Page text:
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(“Leave the irreparable Past in His hands, and step out into the Irresistible Future with Him”

–My Utmost for His Highest, Dec. 31.)

 

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Father, I do thank you for the gift of memories—the ability to remember with joy and appreciation the people, places, and experiences of the past. I even thank you for the not-so-good memories, knowing that you use every difficult situation for the development of my maturity (James 1:2-3). And may I take advantage of the wisdom gained in the past to guide me in the present, and lead me into the Irresistible Future with you.

 

Art & Photo credits:  www.trulia.com; http://www.westhighalumni.com; Steve’s photo collection; http://www.allrecipes.com; http://www.god.com; http://www.pinterest.com.

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Abby has prayed for years that her estranged son would come home.

Stacie has faced the loss of one job and a stressful transition to another–with a broken leg.

Jack has worked hard to qualify for a prized promotion, but the boss’s unpleasant nephew was awarded the position instead.

Tricia can’t seem to shake a gray cloud of despondency, ever since her fiancé broke off their engagement.

Kate goes through the motions at church and even continues with her quiet time. But God seems to have distanced himself. She hasn’t sensed his presence for weeks.

These circumstances and more can cause a downward spiral in our spirits, as debilitating emotions take over–emotions like frustration, anger, hurt, worry, and depression. If we feed these emotions with negative thoughts, our faith in God begins to falter.

The devil’s lies begin to sound like truth:

  • So much time has passed; God is never going to answer your prayer.
  • Bad things keep happening; God has obviously abandoned you.
  • God doesn’t care about your life. Otherwise, why would he allow you to fail?
  • They say God offers love, hope, peace, and joy. Right. None of it is coming your way.
  • It looks like God has forsaken you and to make matters worse, you don’t even know why.

Is it possible to fight against such feelings and fortify our faith? Oh, yes!

Our fight begins with truth—straight from God’s Word. We have to choose fact over feelings—just like a pilot does, as he flies through miles of thick clouds. In order to stay on course, he can’t trust what he feels is proper speed, direction, and altitude; he has to rely on the facts presented by his instruments.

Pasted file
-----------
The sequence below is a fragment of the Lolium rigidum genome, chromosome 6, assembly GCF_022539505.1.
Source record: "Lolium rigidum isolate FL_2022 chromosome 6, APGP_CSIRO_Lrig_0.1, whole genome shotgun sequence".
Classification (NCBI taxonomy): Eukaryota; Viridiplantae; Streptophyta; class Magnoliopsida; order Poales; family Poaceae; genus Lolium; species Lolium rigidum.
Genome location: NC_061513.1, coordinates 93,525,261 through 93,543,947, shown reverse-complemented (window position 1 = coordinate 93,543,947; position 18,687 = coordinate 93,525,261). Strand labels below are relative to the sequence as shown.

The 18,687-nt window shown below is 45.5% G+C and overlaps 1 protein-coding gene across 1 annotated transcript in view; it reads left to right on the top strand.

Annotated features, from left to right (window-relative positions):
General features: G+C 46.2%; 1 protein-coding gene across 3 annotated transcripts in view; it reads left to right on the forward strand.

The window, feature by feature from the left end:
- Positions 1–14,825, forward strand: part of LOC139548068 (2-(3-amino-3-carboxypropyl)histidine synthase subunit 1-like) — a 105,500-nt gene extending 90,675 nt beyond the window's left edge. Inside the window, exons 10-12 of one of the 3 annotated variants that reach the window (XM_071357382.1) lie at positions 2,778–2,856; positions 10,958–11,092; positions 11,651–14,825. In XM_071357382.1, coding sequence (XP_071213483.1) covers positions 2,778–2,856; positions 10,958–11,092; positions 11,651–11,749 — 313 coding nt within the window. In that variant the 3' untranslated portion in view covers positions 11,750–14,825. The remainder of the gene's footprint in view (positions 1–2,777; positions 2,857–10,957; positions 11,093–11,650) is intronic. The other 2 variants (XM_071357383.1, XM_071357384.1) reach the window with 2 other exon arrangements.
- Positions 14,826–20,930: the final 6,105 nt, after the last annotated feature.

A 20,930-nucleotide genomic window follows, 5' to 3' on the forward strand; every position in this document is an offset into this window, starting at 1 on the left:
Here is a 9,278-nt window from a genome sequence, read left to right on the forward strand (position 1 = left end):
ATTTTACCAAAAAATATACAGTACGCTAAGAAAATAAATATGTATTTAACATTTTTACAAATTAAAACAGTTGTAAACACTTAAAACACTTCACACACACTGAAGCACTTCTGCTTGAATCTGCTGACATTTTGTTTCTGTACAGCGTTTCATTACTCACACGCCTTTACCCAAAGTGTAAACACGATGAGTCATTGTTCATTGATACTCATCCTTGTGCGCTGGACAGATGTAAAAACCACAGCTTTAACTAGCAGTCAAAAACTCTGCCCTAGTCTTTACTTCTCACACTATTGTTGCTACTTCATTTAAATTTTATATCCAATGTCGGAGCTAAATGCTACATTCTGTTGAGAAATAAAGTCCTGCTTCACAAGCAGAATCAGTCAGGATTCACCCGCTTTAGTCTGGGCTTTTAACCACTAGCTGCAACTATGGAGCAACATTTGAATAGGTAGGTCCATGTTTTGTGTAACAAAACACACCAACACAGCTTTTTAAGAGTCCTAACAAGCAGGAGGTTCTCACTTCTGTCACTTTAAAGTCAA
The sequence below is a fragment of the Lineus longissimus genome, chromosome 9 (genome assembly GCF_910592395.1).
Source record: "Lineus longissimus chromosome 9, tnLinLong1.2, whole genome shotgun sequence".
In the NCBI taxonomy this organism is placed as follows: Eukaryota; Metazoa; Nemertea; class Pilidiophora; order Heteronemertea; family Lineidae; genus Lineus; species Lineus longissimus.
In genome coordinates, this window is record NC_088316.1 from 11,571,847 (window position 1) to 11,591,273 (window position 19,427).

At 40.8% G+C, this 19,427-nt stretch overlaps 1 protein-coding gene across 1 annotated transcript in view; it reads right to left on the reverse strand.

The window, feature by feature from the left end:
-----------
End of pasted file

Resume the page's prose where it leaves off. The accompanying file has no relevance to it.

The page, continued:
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So what scriptural truths might help us maintain our spiritual equilibrium? There are dozens, perhaps hundreds of passages that address our various needs with pinpoint perfection.

Other scriptures provide broad-sweeping truth that covers almost any situation. One example:

“The Lord is faithful to all his promises and loving toward all he has made.  The Lord upholds all those who fall and lifts up all who are bowed down” (Psalm 145:13-14).

If we read the Bible with the intent of finding applicable truth for our circumstance, we will not be disappointed.

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(“Such things were written in the Scriptures long ago to teach us.  And the Scriptures give us hope and encouragement as we wait patiently for God’s promises to be fulfilled”–Romans 15:4, NLT.)

 Now the question is: Are we going to take God at his word and then act upon it?

Hebrews 11 gives us a line-up of faith-stars who did just that–based their actions on faith, not feelings.

By faith Noah built at ark (v. 7).   He did not allow feelings of inadequacy to stop him.

By faith Abraham left home with no notion of where he was going (v. 8). He did not allow fear of the unknown to deter him from following God’s direction.

By faith, the parents of Baby Moses hid him from Pharaoh. They did not allow fear of punishment to stop them. “They were not afraid of the king’s edict” (v. 23).

By faith the people of Israel marched around Jericho seven times, even though it didn’t make sense (v. 30).

Bottom line: Faith is the exercise of our minds, based on the stable truth of God’s Word, in spite of what we might feel. Emotions are just the unreliable, fluctuating condition of our minds (J. Clarke, http://www.writtentreasures.org).

On the other hand, God doesn’t ask us to ignore our feelings. Job, David, and the prophets honestly expressed frustration, fear, disappointment, and discouragement. But they didn’t allow their emotions to cripple them.

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Also worth noting:  None of these faithful people were perfect, yet God honored their faith.  He doesn’t need perfect people to accomplish his purpose, just willing and faithful ones.